FIG. 1 is a flowchart setting forth a sequence of steps implemented by an improved smart card fabrication process;
FIG. 2 is a cross-sectional view showing a smart card in a state of mechanical flexure;
FIG. 3 is a plan view of a smart card showing representative locations for various smart card components; and
FIG. 4 is a cross-sectional view of a semiconductor die produced in conformance with the procedures of FIG. 1.
FIG. 1 is a flowchart setting forth a sequence of steps implemented by an improved smart card fabrication process. The process commences at block 102 with conventional, full thickness semiconductor wafers of a type known to those skilled in the art. These wafers are mapped to allow for the identification of specific die in subsequent processing steps, thus permitting the locations of bad or defective die to be specified for future reference. Prior art methods of identifying bad or defective die operate by marking these die with ink dots. However, these ink dots have a finite height or thickness which is not negligible. The height of an ink dot, when sandwiched between the die surface and the protective tape used for frontside wafer protection during wafer thinning/grinding, create high spots that cause localized stress during the grinding operation. These localized stress points can introduce dislocations in the crystal lattice structure of the wafer which, in turn, cause weak die. The use of wafer mapping for die identification eliminates the ink dots, the resulting stress points, and the resultant weak die created from the aforementioned thinning/grinding operation.
At block 104, the active (i.e., front) surface of the wafers are taped for protection with a low tack wafer grinding tape. Next (block 106), the wafers are ground to a thickness of approximately 155 um. The grinding step can be implemented, for example, using an infeed-type, single-chuck table grinding machine such as a machine known to those skilled in the art as a Strasbaugh 7AA grinder.
The protective tape is left on the waters for a period of time not to exceed 24 hours. During this 24-hour period, the taped wafers are ground and chemically etched (block 108). This etching process is directed to strengthening the semiconductor crystal by removing crystal defects and repairing grinding damage to the crystal lattice. As was previously stated in the Background of the Invention, existing chemical stress relief processes have not been directed towards the goal of improving die strength. Rather, these stress relief processes have been used to remove silicon and thin silicon wafers, flatten wafers that are warped, and repair damage caused by wafer grinding. Wafers are typically subjected to mechanical thinning operations for purposes of processing and testing. Mechanical thinning places stress concentrations on the wafers, resulting in the aforementioned wafer warpage, which is corrected using chemical methods such as acid baths. Therefore, the main purpose of existing chemical stress relief processes is to repair wafer damage which occurs during wafer fabrication and processing.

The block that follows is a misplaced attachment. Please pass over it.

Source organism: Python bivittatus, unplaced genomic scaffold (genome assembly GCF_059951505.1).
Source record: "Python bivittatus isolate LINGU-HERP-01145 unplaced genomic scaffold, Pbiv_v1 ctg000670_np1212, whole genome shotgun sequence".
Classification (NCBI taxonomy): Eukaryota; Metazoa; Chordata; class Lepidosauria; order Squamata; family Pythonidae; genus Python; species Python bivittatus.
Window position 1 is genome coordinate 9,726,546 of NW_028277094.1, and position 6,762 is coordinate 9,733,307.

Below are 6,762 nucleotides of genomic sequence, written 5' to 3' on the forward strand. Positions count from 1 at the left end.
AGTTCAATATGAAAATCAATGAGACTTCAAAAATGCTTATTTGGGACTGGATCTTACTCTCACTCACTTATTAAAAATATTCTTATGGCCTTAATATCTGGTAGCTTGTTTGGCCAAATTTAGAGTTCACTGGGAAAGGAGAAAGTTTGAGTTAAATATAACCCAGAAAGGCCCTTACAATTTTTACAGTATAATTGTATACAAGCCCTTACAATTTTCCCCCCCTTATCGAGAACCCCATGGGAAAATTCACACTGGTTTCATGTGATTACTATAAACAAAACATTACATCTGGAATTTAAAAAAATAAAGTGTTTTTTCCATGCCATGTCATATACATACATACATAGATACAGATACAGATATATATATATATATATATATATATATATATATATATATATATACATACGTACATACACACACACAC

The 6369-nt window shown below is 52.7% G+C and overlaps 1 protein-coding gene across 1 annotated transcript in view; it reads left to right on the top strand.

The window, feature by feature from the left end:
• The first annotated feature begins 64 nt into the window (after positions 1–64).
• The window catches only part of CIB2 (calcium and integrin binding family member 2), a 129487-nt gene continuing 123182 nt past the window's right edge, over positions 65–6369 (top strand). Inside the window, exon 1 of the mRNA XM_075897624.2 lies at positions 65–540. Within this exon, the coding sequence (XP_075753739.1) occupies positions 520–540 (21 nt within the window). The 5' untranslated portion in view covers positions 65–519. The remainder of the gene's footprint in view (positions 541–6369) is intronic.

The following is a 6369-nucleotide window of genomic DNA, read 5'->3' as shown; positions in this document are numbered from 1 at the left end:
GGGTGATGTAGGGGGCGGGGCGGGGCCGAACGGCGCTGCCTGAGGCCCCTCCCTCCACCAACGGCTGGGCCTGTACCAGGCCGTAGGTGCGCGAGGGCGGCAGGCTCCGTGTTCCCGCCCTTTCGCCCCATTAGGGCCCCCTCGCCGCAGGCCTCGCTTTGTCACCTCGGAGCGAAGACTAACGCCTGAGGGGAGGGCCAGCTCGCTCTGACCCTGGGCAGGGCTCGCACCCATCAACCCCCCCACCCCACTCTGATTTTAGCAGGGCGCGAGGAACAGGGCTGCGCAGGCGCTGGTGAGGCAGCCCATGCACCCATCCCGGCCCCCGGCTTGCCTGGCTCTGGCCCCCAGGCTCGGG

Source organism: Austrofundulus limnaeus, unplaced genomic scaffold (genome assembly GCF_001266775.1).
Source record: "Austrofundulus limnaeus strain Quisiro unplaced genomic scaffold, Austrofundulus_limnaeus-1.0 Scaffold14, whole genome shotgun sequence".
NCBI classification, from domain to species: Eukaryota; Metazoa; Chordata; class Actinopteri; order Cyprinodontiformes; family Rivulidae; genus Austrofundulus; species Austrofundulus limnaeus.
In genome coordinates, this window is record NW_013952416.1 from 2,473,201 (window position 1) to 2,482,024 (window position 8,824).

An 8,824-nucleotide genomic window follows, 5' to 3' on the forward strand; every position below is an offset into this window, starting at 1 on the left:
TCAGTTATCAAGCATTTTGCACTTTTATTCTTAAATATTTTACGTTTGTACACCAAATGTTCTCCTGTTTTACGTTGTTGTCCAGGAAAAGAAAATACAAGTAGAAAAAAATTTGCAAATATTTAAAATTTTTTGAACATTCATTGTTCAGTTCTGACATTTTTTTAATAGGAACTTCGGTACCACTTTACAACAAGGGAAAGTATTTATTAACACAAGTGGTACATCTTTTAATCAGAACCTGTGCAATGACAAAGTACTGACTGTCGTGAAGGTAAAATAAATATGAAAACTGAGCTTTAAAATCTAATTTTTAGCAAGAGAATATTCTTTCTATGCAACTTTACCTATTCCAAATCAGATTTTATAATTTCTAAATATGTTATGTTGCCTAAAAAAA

The chemical stress relief process of Block 108 is directed to improving die strength, minimizing stress concentration points, and eliminating crack initiation points in the crystal lattice structure. Although a pure crystal of silicon has an inherent maximum strength, the strength of a crystal fabricated in conformance with state-of-the-art technology is compromised by the existence of crystallographic detects such as chips, scratches, inclusions, and lattice dislocations. Prevention or removal of these defects enhances the actual strength of the crystal. For example, existing semiconductor integrated circuits typically have greater resistance to mechanical stress which is applied at the front or side of the circuit, as opposed to the back of the circuit. This phenomenon is due to the existence of crack initiation points caused by the wafer fabrication process.
The chemical stress relief process of Block 108 chemically etches the wafers in an acid bath of approximately 7:2:1 Nitric Acid: Hydrofluoric Acid: Acetic Acid for approximately one minute at ambient room temperature. Following the acid bath, the wafers are rinsed in a DI water bath for a period of about 10 minutes to remove residual acid, and blown dry with a nitrogen gun (block 110). The wafers are positioned on a flat, porous ceramic wafer chuck, where the wafers are detaped. The chuck applies a substantially uniform vacuum across the wafer surface to prevent water flexure during removing the protective grinding tape (block 112).
After detaping, the wafers are diced using a high-RPM, low-speed dicing saw such as a through-cut, low feed rate dicing saw having a high spindle speed and an ultrathin resin bonded dicing blade (block 114), utilizing UV dicing tape. Such saws and blades are well-known to those skilled in the art. Note that many prior art dicing techniques and processes can introduce chipping into both the front and backside edges of the die due to such factors as blade loading, depth of the cut, feed rates, blade width, coolant, blade orientation with reference to the crystal lattice, tape adhesion, and die rotation. If these factors are optimized during the dicing step (block 114), the concentration and size of chipouts can be reduced greatly, thereby increasing the strength of the die by eliminating or reducing stress concentration points and crack initiation points.
The selection of specific die handling techniques will minimize damage to the crystal lattice structure of the wafers. For example, many existing die handling techniques introduce frontside and backside damage to the wafers which significantly reduces die strength. Die collets can cause chips on the front edge of the wafer, and these chips serve as potential crack initiation points. Die ejection pins can scratch, chip, and/or cause crystal dislocations that reduce the overall strength of the die. The use of soft rubber or plastic die pickup heads, UV dicing tape, non-piercing ejector pins, and servo or programmable dynamics ejector pins will reduce or eliminate or reduce die damage relative to currently utilized methods. Die damage may also be eliminated or reduced by using alternate die removal devices such as die/tape peeling fixtures.